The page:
Thursday, July 21, 2016

Yosemite National Park: Glacier Point (Blog Hike #592)

Trail: Glacier Point Trail
Hike Location: Yosemite National Park
Geographic Location: Glacier Point, CA
Length: 0.5 miles
Difficulty: 1/10 (Easy)
Last Hiked: June 2016
Overview: An asphalt lollipop loop to possibly the best view in California.

Directions to the trailhead: To get to Glacier Point from Yosemite Valley, drive SR 41 south out of the valley.  Turn left on Glacier Point Road, and follow Glacier Point Rd. to its end.  The drive to Glacier Point takes just under an hour under normal conditions.  Glacier Point is a popular destination, but the parking lot is large and features fairly quick turnover among its vehicle occupants.

The hike: For my general comments on Yosemite National Park, see my first hike in Yosemite Valley.  This hike is a short trip around Glacier Point, which many people claim provides the best view in Yosemite and maybe all of California.  The first half of the loop is handicapped accessible, and the entire loop offers an easy enjoyable hike for most people.
Sign at Glacier Point Trailhead
            From the information board at the trailhead, ignore the Panorama Trail and the trail to the amphitheater on the right in favor of the asphalt trail that heads slightly downhill past the Glacier Point Snack Stand on the left.  (Aside: as goofy as it sounds, Glacier Point Snack Stand is in fact the park’s official name for this building, which contains a gift shop and a concession area with limited hot food offerings.)  The first viewpoint is located across the trail from the snack stand.  This vista faces east, causing Half Dome and Nevada Fall to take center stage with the Cathedral Range’s higher mountains in the background.  When I came here in late June, the highest peaks were still snow-capped although most points below 10,000 feet were snow free.
View across from snack stand
            Just past this first view, the trail splits to form its loop around Glacier Point.  This description turns left to hike out on the handicapped-accessible trail and hike back on the slightly steeper asphalt trail going right.  After descending some switchbacks that make this trail navigable in a wheelchair, the dirt Four Mile Trail exits the asphalt to the left at a signed intersection.  As its name suggests, the Four Mile Trail descends 4.6 rocky miles and 3200 vertical feet to Yosemite Valley.  Although this hike stays right to head for Glacier Point, an interesting journey could be formed by parking in Yosemite Valley, riding a bus to Glacier Point, and hiking back down on either the Four Mile Trail here or the longer and somewhat more gradual 8.5 mile Panorama Trail mentioned above.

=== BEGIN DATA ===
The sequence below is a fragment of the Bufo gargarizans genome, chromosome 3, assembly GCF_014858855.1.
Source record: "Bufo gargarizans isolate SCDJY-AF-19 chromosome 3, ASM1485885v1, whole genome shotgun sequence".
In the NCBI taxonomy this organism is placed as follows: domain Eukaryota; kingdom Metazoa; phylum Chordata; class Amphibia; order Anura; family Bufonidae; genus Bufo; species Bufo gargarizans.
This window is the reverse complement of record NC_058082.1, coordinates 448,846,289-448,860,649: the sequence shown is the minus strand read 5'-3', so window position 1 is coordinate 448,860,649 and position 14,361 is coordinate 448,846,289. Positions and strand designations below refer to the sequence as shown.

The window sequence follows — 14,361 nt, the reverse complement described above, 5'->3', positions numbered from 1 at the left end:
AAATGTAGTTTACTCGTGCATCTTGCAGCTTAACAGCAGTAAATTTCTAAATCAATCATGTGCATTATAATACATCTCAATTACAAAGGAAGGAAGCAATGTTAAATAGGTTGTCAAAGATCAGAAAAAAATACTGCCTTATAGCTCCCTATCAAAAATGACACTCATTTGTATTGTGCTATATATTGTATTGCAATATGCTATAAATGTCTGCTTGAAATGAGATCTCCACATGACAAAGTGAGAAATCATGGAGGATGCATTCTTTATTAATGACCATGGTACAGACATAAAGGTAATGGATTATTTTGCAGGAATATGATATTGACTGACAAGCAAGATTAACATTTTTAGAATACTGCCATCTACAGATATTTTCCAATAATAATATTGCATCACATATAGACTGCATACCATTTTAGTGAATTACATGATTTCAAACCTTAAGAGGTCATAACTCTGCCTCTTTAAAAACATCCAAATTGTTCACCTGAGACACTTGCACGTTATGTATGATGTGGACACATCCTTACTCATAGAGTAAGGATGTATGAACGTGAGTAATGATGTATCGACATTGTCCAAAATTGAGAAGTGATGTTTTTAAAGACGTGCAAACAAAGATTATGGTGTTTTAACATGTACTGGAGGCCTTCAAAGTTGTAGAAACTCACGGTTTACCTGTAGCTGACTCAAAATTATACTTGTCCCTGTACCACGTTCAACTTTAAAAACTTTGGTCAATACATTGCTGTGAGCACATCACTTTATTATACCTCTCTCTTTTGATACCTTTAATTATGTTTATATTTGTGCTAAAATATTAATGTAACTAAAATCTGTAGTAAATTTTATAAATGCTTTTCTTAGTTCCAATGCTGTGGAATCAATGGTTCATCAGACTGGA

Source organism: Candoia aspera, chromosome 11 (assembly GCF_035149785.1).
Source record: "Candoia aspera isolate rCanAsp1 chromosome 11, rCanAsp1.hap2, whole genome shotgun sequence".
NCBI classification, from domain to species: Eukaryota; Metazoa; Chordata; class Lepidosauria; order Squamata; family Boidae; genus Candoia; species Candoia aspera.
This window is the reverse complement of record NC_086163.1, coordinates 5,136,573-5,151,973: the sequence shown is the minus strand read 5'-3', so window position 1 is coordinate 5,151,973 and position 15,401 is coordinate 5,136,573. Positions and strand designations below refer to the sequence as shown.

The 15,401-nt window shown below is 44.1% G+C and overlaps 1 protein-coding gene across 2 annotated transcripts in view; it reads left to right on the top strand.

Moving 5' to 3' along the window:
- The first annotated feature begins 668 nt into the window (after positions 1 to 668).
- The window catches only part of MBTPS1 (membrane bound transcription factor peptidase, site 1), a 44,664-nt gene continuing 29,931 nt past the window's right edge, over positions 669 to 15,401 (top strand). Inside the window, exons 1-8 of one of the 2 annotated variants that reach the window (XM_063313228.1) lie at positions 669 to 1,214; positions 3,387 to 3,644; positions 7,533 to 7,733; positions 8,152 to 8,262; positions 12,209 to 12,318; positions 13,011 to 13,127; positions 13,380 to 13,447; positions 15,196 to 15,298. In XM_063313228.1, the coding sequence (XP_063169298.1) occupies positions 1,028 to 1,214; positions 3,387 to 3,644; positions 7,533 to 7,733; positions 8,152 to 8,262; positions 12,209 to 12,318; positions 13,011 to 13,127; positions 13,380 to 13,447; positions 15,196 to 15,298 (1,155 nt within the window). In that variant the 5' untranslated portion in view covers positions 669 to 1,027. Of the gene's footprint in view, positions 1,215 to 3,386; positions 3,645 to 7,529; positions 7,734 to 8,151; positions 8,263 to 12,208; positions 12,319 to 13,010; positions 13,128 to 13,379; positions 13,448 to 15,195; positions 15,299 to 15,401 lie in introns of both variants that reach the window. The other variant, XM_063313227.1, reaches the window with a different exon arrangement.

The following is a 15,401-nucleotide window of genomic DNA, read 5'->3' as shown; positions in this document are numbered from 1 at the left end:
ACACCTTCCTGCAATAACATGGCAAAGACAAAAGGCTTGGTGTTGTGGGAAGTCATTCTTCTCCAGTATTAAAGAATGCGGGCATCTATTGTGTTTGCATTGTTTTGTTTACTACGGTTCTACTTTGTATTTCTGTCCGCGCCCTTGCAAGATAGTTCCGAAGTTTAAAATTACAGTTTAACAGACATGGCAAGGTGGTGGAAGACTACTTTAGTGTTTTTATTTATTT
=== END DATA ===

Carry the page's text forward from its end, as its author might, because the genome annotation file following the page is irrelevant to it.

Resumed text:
The trail climbs gradually using a couple of switchbacks to reach Glacier Point proper at 0.25 miles.  This viewpoint looks north and east directly across and into Yosemite ValleyYosemite Falls framed by taller mountains further away grabs your attention when you look north.  The view to the east features Half Dome, the Merced River gorge, which contains Nevada and Vernal Falls, and the Tenaya Creek gorge, which contains Mirror Lake.  This viewpoint is the one that makes Glacier Point famous, so take some time to enjoy the views.
Looking into Yosemite Valley

Yosemite Falls, as seen from Glacier Point

Half Dome and Nevada Fall
            To begin heading back to the parking lot, choose the non-handicapped accessible asphalt trail on the left.  The trail climbs slightly to reach a signed spur trail to the geology exhibit.  For a lesson on the formation of Yosemite Valley, turn left to climb some stone steps and reach a shelter that contains numerous interpretive signs.
Nevada and Vernal Falls
The geology exhibit talks about the glaciers that crept their way down the valley many millennia ago.  The glaciers’ ice ground the area’s weak rocks to powder, thus scouring the valley and leaving only the strong, towering, granite cliffs you see today.  In addition to the education, the area in front of the geology exhibit gives a nice view of Vernal and Nevada Falls far below.  A short downhill walk remains to return to the parking area and complete the hike.

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